UN envoy Martin Kobler (Photo: Reuters)
The head of Libya's UN-backed unity government called for urgent talks Wednesday after forces loyal to a rival administration seized the main eastern oil ports in defiance of world powers.
The seizure of all four export terminals in the so-called oil crescent was a major blow to Prime Minister Fayez al-Sarraj's government, which is almost entirely dependent on oil revenues for its income.
UN envoy Martin Kobler, who had called repeatedly for a halt to the offensive led by controversial military strongman Khalifa Haftar, was to brief the Security Council on the crisis later on Wednesday.
The Government of National Accord is the centrepiece of UN efforts to end five years of chaos in Libya since the overthrow of veteran dictator Moamer Kadhafi and it now faces an even tougher battle to assert its authority over the rival administration in the east.
Sarraj said that Libya was at a "turning point" after the assault on the oil ports with its future as a united nation in serious question.
"I call on all sides to halt provocative actions and sit down urgently at the same table to discuss a mechanism that would enable us to get out of this crisis and put a stop to the conflict," the prime minister said.
"I am not prepared to rule one part of Libya nor to lead a war against another part."
It was the first fighting between the forces of the rival administrations since Sarraj established his government in Tripoli in March.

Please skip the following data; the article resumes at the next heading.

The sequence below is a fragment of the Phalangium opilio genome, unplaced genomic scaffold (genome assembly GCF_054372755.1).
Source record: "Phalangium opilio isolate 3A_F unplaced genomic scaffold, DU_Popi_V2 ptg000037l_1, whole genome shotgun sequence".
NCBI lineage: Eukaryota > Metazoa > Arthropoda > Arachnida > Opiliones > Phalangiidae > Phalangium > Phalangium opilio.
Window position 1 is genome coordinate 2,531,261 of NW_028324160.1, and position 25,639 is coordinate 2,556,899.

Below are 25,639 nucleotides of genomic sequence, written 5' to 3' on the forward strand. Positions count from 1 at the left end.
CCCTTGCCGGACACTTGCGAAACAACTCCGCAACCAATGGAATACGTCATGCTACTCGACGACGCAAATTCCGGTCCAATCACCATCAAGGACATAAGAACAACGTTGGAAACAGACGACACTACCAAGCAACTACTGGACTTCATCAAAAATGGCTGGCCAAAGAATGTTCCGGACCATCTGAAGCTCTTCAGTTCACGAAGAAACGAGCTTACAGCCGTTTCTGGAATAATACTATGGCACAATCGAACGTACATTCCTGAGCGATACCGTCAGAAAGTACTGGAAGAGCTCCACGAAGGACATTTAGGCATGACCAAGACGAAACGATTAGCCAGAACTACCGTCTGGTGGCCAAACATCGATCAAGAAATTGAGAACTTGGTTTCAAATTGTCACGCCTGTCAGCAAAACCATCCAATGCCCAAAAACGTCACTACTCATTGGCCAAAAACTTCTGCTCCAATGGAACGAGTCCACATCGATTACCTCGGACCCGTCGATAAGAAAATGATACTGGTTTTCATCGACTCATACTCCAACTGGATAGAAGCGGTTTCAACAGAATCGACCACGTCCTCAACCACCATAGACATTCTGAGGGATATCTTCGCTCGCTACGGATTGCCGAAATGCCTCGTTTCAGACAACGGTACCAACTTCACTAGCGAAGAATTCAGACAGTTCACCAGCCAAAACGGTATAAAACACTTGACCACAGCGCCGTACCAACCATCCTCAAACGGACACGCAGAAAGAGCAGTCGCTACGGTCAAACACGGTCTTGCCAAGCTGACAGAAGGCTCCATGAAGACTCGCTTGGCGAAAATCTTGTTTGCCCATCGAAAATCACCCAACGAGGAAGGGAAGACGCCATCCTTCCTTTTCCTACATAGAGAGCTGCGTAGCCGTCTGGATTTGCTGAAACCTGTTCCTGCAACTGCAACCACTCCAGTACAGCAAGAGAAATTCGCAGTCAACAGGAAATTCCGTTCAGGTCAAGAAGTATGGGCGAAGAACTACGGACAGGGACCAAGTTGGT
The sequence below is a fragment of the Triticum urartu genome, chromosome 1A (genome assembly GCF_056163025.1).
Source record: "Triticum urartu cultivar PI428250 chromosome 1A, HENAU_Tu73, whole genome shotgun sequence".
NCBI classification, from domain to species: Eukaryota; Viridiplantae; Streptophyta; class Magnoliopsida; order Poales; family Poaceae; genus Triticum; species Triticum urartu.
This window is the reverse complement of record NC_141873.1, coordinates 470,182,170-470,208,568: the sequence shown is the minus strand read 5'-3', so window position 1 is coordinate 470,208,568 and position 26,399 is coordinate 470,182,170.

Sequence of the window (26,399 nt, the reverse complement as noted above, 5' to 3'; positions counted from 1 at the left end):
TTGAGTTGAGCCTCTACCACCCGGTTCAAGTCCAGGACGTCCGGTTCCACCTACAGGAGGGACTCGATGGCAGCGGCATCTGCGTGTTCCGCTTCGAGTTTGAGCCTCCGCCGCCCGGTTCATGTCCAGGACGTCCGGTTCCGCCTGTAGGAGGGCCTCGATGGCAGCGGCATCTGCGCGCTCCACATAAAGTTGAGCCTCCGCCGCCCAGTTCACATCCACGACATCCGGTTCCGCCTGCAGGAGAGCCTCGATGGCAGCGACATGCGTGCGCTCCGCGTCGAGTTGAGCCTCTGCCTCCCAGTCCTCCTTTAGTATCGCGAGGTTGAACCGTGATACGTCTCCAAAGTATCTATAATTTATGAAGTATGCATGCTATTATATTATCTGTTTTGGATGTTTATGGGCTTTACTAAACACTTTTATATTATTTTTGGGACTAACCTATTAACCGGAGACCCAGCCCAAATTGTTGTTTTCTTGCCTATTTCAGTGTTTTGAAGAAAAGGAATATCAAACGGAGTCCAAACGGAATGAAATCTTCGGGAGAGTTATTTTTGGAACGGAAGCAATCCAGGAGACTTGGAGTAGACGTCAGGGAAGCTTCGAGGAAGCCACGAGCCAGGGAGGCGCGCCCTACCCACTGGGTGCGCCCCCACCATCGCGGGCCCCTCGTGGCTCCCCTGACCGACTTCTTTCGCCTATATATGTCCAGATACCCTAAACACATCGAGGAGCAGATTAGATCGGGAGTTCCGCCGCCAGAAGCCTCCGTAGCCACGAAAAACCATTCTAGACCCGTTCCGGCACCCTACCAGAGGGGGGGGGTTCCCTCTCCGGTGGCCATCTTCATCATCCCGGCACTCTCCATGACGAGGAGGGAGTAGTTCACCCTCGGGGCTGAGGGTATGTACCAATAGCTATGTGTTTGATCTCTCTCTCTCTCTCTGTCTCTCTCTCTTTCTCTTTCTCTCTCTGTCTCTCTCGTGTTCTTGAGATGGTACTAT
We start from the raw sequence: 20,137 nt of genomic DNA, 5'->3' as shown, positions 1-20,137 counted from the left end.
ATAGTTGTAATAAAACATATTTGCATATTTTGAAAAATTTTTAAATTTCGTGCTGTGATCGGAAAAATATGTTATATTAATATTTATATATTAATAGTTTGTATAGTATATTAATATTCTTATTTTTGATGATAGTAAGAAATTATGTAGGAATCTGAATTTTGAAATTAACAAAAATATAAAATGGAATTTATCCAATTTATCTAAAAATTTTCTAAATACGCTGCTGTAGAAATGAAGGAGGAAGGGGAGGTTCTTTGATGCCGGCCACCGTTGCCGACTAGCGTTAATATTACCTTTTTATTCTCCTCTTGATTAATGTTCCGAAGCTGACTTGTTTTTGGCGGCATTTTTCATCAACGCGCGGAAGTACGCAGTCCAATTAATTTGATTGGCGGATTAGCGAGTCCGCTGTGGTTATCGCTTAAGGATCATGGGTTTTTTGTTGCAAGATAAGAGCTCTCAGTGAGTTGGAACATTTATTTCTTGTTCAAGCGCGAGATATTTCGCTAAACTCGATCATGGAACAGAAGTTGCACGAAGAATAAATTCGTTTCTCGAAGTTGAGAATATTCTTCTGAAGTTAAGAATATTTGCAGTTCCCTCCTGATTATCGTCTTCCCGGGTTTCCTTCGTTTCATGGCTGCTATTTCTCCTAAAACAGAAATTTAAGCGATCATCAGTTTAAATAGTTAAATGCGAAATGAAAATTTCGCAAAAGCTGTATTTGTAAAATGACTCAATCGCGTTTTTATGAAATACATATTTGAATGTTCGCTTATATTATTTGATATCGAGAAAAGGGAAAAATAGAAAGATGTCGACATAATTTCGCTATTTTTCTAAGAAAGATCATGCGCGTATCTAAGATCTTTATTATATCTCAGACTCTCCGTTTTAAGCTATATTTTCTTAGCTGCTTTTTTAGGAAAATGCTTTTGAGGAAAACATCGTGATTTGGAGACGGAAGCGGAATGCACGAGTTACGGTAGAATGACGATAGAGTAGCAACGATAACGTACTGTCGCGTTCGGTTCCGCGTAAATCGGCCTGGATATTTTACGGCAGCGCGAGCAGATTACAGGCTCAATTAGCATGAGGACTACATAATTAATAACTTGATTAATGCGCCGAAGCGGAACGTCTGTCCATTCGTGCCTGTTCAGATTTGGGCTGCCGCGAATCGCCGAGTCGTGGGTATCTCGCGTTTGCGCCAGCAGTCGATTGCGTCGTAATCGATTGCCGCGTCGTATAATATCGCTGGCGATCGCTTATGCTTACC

The capture of the oil crescent means that the rival administration now controls virtually all of the eastern Cyrenaica region.
The writ of Sarraj's government is confined to the western Tripolitania region where its forces have been battling militants of the Islamic State (IS) group in the coastal city of Sirte for months.
The Petroleum Facilities Guard, which had been responsible for the defence of the oil ports, has played a prominent role in the fighting against IS and Haftar's forces took advantage of the absence of many of its members to seize all four ports in just three days.
Haftar, 73, who sees himself as Libya's saviour after battling militants out of most of the main eastern city of Benghazi, is the most powerful backer of the eastern administration.
Western governments have voiced serious concern that Libya's deepening divisions can only play into the hands of the militants and their efforts to establish a base in the North African nation just across the Mediterranean from Europe.
The United States and its European allies issued a joint statement condemning Haftar's offensive and calling for the return of the oil ports to unity government control.